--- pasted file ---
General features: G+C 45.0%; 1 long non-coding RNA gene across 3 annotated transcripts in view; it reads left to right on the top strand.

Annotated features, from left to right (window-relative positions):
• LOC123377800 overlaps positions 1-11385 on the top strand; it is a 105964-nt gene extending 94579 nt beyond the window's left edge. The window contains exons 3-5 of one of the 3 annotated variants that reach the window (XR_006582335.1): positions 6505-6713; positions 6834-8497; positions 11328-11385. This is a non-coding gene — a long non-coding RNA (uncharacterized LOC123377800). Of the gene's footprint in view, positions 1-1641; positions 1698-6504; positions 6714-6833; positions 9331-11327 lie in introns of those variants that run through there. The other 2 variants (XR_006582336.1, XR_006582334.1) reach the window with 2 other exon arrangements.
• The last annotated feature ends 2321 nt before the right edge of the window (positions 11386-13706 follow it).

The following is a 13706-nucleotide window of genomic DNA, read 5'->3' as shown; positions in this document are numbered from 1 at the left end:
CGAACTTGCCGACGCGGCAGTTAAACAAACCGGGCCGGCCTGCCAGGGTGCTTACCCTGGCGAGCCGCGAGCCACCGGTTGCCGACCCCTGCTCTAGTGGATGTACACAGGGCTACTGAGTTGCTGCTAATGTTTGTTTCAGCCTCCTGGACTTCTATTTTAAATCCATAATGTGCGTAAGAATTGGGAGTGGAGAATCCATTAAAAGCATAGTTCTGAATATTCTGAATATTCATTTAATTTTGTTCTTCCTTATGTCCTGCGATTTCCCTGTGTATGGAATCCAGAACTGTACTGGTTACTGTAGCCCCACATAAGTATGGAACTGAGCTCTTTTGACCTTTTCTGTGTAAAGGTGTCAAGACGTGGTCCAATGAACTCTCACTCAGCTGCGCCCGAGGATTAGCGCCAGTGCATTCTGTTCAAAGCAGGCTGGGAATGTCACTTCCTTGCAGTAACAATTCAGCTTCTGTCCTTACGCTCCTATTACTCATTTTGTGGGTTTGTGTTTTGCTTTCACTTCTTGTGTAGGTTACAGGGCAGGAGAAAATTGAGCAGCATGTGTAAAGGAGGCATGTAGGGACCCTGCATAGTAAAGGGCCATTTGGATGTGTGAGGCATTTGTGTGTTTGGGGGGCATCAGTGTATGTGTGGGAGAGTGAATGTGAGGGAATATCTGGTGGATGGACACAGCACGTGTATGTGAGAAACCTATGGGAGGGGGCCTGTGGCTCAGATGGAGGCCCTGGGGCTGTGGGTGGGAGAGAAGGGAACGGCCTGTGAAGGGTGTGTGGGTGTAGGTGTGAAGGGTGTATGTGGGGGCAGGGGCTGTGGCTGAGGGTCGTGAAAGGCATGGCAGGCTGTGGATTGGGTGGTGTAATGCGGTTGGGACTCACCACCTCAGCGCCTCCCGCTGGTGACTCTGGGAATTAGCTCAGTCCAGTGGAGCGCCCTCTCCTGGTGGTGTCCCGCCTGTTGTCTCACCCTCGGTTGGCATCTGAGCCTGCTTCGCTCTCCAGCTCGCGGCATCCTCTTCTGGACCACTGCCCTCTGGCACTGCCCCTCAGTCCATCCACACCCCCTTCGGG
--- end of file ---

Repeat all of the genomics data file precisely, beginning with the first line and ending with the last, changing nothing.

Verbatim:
General features: G+C 45.0%; 1 long non-coding RNA gene across 3 annotated transcripts in view; it reads left to right on the top strand.

Annotated features, from left to right (window-relative positions):
• LOC123377800 overlaps positions 1-11385 on the top strand; it is a 105964-nt gene extending 94579 nt beyond the window's left edge. The window contains exons 3-5 of one of the 3 annotated variants that reach the window (XR_006582335.1): positions 6505-6713; positions 6834-8497; positions 11328-11385. This is a non-coding gene — a long non-coding RNA (uncharacterized LOC123377800). Of the gene's footprint in view, positions 1-1641; positions 1698-6504; positions 6714-6833; positions 9331-11327 lie in introns of those variants that run through there. The other 2 variants (XR_006582336.1, XR_006582334.1) reach the window with 2 other exon arrangements.
• The last annotated feature ends 2321 nt before the right edge of the window (positions 11386-13706 follow it).

The following is a 13706-nucleotide window of genomic DNA, read 5'->3' as shown; positions in this document are numbered from 1 at the left end:
CGAACTTGCCGACGCGGCAGTTAAACAAACCGGGCCGGCCTGCCAGGGTGCTTACCCTGGCGAGCCGCGAGCCACCGGTTGCCGACCCCTGCTCTAGTGGATGTACACAGGGCTACTGAGTTGCTGCTAATGTTTGTTTCAGCCTCCTGGACTTCTATTTTAAATCCATAATGTGCGTAAGAATTGGGAGTGGAGAATCCATTAAAAGCATAGTTCTGAATATTCTGAATATTCATTTAATTTTGTTCTTCCTTATGTCCTGCGATTTCCCTGTGTATGGAATCCAGAACTGTACTGGTTACTGTAGCCCCACATAAGTATGGAACTGAGCTCTTTTGACCTTTTCTGTGTAAAGGTGTCAAGACGTGGTCCAATGAACTCTCACTCAGCTGCGCCCGAGGATTAGCGCCAGTGCATTCTGTTCAAAGCAGGCTGGGAATGTCACTTCCTTGCAGTAACAATTCAGCTTCTGTCCTTACGCTCCTATTACTCATTTTGTGGGTTTGTGTTTTGCTTTCACTTCTTGTGTAGGTTACAGGGCAGGAGAAAATTGAGCAGCATGTGTAAAGGAGGCATGTAGGGACCCTGCATAGTAAAGGGCCATTTGGATGTGTGAGGCATTTGTGTGTTTGGGGGGCATCAGTGTATGTGTGGGAGAGTGAATGTGAGGGAATATCTGGTGGATGGACACAGCACGTGTATGTGAGAAACCTATGGGAGGGGGCCTGTGGCTCAGATGGAGGCCCTGGGGCTGTGGGTGGGAGAGAAGGGAACGGCCTGTGAAGGGTGTGTGGGTGTAGGTGTGAAGGGTGTATGTGGGGGCAGGGGCTGTGGCTGAGGGTCGTGAAAGGCATGGCAGGCTGTGGATTGGGTGGTGTAATGCGGTTGGGACTCACCACCTCAGCGCCTCCCGCTGGTGACTCTGGGAATTAGCTCAGTCCAGTGGAGCGCCCTCTCCTGGTGGTGTCCCGCCTGTTGTCTCACCCTCGGTTGGCATCTGAGCCTGCTTCGCTCTCCAGCTCGCGGCATCCTCTTCTGGACCACTGCCCTCTGGCACTGCCCCTCAGTCCATCCACACCCCCTTCGGG